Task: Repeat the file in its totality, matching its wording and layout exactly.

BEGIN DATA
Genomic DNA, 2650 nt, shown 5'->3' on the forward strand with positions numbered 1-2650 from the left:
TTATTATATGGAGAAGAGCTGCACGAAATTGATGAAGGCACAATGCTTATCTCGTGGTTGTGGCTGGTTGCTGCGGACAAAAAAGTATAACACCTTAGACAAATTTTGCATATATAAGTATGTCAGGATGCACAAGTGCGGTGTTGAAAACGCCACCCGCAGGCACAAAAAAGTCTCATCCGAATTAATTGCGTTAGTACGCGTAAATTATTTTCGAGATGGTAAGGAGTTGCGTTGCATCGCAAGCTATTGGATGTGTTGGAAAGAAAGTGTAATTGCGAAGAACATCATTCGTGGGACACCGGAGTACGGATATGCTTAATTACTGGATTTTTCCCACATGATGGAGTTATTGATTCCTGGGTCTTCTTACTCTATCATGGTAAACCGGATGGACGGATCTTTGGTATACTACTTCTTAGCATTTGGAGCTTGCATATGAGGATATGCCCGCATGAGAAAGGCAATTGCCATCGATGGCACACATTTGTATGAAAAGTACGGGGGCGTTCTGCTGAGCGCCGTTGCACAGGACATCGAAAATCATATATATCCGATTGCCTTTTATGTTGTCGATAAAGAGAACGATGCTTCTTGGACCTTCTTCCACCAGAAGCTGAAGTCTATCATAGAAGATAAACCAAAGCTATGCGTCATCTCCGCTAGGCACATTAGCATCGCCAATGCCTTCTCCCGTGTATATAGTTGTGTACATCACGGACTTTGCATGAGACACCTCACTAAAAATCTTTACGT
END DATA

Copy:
Genomic DNA, 2650 nt, shown 5'->3' on the forward strand with positions numbered 1-2650 from the left:
TTATTATATGGAGAAGAGCTGCACGAAATTGATGAAGGCACAATGCTTATCTCGTGGTTGTGGCTGGTTGCTGCGGACAAAAAAGTATAACACCTTAGACAAATTTTGCATATATAAGTATGTCAGGATGCACAAGTGCGGTGTTGAAAACGCCACCCGCAGGCACAAAAAAGTCTCATCCGAATTAATTGCGTTAGTACGCGTAAATTATTTTCGAGATGGTAAGGAGTTGCGTTGCATCGCAAGCTATTGGATGTGTTGGAAAGAAAGTGTAATTGCGAAGAACATCATTCGTGGGACACCGGAGTACGGATATGCTTAATTACTGGATTTTTCCCACATGATGGAGTTATTGATTCCTGGGTCTTCTTACTCTATCATGGTAAACCGGATGGACGGATCTTTGGTATACTACTTCTTAGCATTTGGAGCTTGCATATGAGGATATGCCCGCATGAGAAAGGCAATTGCCATCGATGGCACACATTTGTATGAAAAGTACGGGGGCGTTCTGCTGAGCGCCGTTGCACAGGACATCGAAAATCATATATATCCGATTGCCTTTTATGTTGTCGATAAAGAGAACGATGCTTCTTGGACCTTCTTCCACCAGAAGCTGAAGTCTATCATAGAAGATAAACCAAAGCTATGCGTCATCTCCGCTAGGCACATTAGCATCGCCAATGCCTTCTCCCGTGTATATAGTTGTGTACATCACGGACTTTGCATGAGACACCTCACTAAAAATCTTTACGT